Finally, in regards to the changes in the company, there were a few main changes that were directly resultant from the merger, and these affected the areas of services provided, operations, and potentially changes by competition to match Qualcomm’s new technological acquirement. Let us consider that the operations of Qualcomm were modified in a way to accommodate the Summit Microelectronic employees:
“All employees of Summit Microelectronics have joined Qualcomm’s CDMA Technologies division” (Qualcomm).
Further, the significance of the allocation of these employees to this specific technological division had a profound impact on the solutions and produces that were being developed:
“…joining Qualcomm’s ranks in its CDMA Technologies division, which is responsible for making the company’s core radio modems and Snapdragon application processors” (Fitchard).
So according to these observations there were clear improvements in the vital technological aspects of Qualcomm through this event. On the topic of how this acquisition is affecting the behavior of competitors consider that:
“Battery technologies simply haven’t kept up with the power demands of smartphones, which has led manufacturers like Motorola and Nokia to stick larger and larger lithium-ion packs in their handsets to keep them running” (Fitchard).
In relation to these firms, which seek to compete by simply increasing the quantity of past technologies to extend battery life, Qualcomm is instead looking for new innovative technological remedies to the problem. Though the competitors aren’t exactly changing their methods, they are all feeling the pressure and racing to find new methods in the technological market for extended battery life in order to remain relevant.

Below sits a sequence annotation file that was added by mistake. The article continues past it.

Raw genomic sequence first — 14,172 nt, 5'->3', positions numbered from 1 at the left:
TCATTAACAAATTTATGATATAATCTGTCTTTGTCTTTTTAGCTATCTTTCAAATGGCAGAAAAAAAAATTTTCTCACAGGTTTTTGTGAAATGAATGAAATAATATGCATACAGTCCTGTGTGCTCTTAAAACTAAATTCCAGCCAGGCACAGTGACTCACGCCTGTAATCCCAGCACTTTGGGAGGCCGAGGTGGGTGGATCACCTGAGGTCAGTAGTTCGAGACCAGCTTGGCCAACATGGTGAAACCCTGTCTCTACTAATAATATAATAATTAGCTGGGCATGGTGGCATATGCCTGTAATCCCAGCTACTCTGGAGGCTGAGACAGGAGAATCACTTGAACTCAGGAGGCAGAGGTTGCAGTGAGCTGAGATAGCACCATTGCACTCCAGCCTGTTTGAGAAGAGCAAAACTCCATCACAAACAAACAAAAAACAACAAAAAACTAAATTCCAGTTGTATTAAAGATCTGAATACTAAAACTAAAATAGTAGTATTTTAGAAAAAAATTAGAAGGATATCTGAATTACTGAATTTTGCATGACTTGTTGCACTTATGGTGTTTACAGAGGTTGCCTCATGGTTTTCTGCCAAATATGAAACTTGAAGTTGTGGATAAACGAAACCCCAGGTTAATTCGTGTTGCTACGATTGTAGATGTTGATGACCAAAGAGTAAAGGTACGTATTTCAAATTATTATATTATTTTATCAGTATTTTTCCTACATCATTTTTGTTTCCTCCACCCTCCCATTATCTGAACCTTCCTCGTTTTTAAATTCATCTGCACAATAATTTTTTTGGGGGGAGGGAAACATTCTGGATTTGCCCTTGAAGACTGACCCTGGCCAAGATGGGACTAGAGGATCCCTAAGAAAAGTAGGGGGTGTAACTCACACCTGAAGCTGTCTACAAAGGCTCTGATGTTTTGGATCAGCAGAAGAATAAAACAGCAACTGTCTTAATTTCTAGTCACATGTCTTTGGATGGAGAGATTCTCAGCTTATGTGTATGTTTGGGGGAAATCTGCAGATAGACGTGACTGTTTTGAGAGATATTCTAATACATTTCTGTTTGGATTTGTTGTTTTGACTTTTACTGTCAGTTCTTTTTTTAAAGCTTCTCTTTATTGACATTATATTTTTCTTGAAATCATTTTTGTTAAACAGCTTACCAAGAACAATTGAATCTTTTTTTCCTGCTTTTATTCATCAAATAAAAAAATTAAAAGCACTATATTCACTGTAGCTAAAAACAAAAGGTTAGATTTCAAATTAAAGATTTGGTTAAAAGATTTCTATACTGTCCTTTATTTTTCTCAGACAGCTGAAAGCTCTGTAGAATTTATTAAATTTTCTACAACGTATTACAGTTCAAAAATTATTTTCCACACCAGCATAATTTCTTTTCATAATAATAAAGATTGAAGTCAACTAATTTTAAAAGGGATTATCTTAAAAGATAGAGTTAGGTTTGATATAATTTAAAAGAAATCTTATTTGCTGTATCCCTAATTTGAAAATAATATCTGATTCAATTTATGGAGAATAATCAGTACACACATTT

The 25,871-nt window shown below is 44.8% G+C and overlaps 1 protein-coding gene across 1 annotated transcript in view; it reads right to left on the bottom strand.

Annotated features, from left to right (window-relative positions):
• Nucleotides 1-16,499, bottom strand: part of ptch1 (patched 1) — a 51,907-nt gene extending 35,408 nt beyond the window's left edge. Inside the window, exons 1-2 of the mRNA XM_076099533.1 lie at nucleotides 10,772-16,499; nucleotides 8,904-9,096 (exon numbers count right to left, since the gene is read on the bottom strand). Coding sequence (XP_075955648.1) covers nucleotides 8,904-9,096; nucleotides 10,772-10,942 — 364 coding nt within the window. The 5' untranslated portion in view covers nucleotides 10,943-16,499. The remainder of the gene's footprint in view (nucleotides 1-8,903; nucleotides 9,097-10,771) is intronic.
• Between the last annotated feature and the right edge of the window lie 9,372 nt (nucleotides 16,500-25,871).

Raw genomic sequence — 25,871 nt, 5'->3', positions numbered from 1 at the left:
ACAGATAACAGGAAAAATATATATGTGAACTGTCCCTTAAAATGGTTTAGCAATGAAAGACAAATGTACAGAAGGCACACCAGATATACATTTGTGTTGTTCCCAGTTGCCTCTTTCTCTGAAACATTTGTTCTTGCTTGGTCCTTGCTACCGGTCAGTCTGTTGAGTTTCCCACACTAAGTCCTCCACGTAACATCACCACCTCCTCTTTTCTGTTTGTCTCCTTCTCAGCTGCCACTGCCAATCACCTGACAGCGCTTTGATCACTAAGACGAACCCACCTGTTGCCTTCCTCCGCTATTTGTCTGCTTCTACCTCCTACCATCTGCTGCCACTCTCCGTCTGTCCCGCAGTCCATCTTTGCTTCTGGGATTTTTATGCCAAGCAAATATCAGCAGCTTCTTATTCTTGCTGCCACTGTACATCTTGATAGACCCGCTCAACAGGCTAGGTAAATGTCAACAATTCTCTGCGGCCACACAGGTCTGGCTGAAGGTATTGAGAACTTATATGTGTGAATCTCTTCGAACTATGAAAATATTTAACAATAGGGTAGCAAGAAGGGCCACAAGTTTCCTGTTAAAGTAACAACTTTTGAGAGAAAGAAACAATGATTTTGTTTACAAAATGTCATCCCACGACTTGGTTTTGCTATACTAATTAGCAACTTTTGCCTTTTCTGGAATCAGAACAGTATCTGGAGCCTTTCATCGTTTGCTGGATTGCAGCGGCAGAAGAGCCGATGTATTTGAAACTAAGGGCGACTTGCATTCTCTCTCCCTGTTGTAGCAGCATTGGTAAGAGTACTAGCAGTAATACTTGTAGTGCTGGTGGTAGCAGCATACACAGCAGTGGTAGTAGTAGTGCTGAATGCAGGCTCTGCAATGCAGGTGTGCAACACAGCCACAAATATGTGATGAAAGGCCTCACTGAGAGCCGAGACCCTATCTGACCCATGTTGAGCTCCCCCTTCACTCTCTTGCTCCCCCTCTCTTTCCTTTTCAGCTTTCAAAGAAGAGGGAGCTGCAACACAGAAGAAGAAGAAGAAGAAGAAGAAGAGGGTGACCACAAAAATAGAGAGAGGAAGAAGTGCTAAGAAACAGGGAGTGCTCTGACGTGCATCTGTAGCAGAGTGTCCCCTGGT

Readings and References
Fitchard, Kevin. “Qualcomm Aims at Better Battery Life with Summit Micro Buy.” Gigaom. Gigaom, n.d. Web. 06 Nov. 2014. <https://gigaom.com/2012/06/18/qualcomm-aims-at-better-battery-life-with-summit-micro-buy/>.
McGrath, Dylan. “Qualcomm Buys Power IC Vendor Summit Micro | EE Times.” EETimes. N.p., n.d. Web. 06 Nov. 2014. <http://www.eetimes.com/document.asp?doc_id=1261955>.
NASDAQ. “Qualcomm Snaps Up Summit Micro — Analyst Blog.” NASDAQ.com. N.p., n.d. Web. 06 Nov. 2014. <http://www.nasdaq.com/article/qualcomm-snaps-up-summit-micro-analyst-blog-cm149581>.
Qualcomm. “Qualcomm Acquires Summit Microelectronics.” Qualcomm. N.p., 18 June 2012. Web. 06 Nov. 2014. <https://www.qualcomm.com/news/releases/2012/06/18/qualcomm-acquires-summit-microelectronics>.
Savitz, Eric. “Qualcomm Buys Summit Micro.” Forbes. Forbes Magazine, 18 June 2012. Web. 06 Nov. 2014. <http://www.forbes.com/sites/ericsavitz/2012/06/18/qualcomm-buys-summit-micro/>.
Yahoo! Finance. “Qualcomm Buys Summit Microelectronics.” Yahoo Finance. N.p., n.d. Web. 06 Nov. 2014. <http://finance.yahoo.com/news/qualcomm-buys-summit- microelectronics-121222995.html>.